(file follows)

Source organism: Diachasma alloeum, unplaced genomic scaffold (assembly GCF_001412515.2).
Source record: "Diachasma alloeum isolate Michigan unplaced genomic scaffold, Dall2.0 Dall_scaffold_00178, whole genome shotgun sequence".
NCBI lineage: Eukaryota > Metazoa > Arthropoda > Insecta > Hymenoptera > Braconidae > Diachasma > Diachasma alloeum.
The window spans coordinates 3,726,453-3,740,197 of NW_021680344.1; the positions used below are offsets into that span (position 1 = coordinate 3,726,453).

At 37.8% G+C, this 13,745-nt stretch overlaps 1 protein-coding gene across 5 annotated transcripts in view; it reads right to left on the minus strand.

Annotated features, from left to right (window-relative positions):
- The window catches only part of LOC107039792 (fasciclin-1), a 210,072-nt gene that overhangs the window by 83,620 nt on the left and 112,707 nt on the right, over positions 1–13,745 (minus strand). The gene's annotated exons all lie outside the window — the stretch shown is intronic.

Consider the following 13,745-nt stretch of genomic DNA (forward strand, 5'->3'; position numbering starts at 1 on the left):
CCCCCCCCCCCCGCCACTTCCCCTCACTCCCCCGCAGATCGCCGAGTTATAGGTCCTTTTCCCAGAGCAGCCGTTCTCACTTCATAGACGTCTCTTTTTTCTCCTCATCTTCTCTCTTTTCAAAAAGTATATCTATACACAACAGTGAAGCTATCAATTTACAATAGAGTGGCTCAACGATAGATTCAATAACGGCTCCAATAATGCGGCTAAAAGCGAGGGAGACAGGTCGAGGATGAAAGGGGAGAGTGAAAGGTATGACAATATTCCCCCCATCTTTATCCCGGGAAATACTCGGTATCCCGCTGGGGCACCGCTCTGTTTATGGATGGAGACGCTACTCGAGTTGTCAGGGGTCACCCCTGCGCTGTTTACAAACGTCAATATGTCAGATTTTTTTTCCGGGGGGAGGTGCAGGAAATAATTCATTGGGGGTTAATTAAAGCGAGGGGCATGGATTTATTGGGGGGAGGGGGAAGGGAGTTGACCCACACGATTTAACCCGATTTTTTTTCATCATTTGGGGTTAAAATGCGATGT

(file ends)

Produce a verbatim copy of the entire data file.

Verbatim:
Source organism: Diachasma alloeum, unplaced genomic scaffold (assembly GCF_001412515.2).
Source record: "Diachasma alloeum isolate Michigan unplaced genomic scaffold, Dall2.0 Dall_scaffold_00178, whole genome shotgun sequence".
NCBI lineage: Eukaryota > Metazoa > Arthropoda > Insecta > Hymenoptera > Braconidae > Diachasma > Diachasma alloeum.
The window spans coordinates 3,726,453-3,740,197 of NW_021680344.1; the positions used below are offsets into that span (position 1 = coordinate 3,726,453).

At 37.8% G+C, this 13,745-nt stretch overlaps 1 protein-coding gene across 5 annotated transcripts in view; it reads right to left on the minus strand.

Annotated features, from left to right (window-relative positions):
- The window catches only part of LOC107039792 (fasciclin-1), a 210,072-nt gene that overhangs the window by 83,620 nt on the left and 112,707 nt on the right, over positions 1–13,745 (minus strand). The gene's annotated exons all lie outside the window — the stretch shown is intronic.

Consider the following 13,745-nt stretch of genomic DNA (forward strand, 5'->3'; position numbering starts at 1 on the left):
CCCCCCCCCCCCGCCACTTCCCCTCACTCCCCCGCAGATCGCCGAGTTATAGGTCCTTTTCCCAGAGCAGCCGTTCTCACTTCATAGACGTCTCTTTTTTCTCCTCATCTTCTCTCTTTTCAAAAAGTATATCTATACACAACAGTGAAGCTATCAATTTACAATAGAGTGGCTCAACGATAGATTCAATAACGGCTCCAATAATGCGGCTAAAAGCGAGGGAGACAGGTCGAGGATGAAAGGGGAGAGTGAAAGGTATGACAATATTCCCCCCATCTTTATCCCGGGAAATACTCGGTATCCCGCTGGGGCACCGCTCTGTTTATGGATGGAGACGCTACTCGAGTTGTCAGGGGTCACCCCTGCGCTGTTTACAAACGTCAATATGTCAGATTTTTTTTCCGGGGGGAGGTGCAGGAAATAATTCATTGGGGGTTAATTAAAGCGAGGGGCATGGATTTATTGGGGGGAGGGGGAAGGGAGTTGACCCACACGATTTAACCCGATTTTTTTTCATCATTTGGGGTTAAAATGCGATGT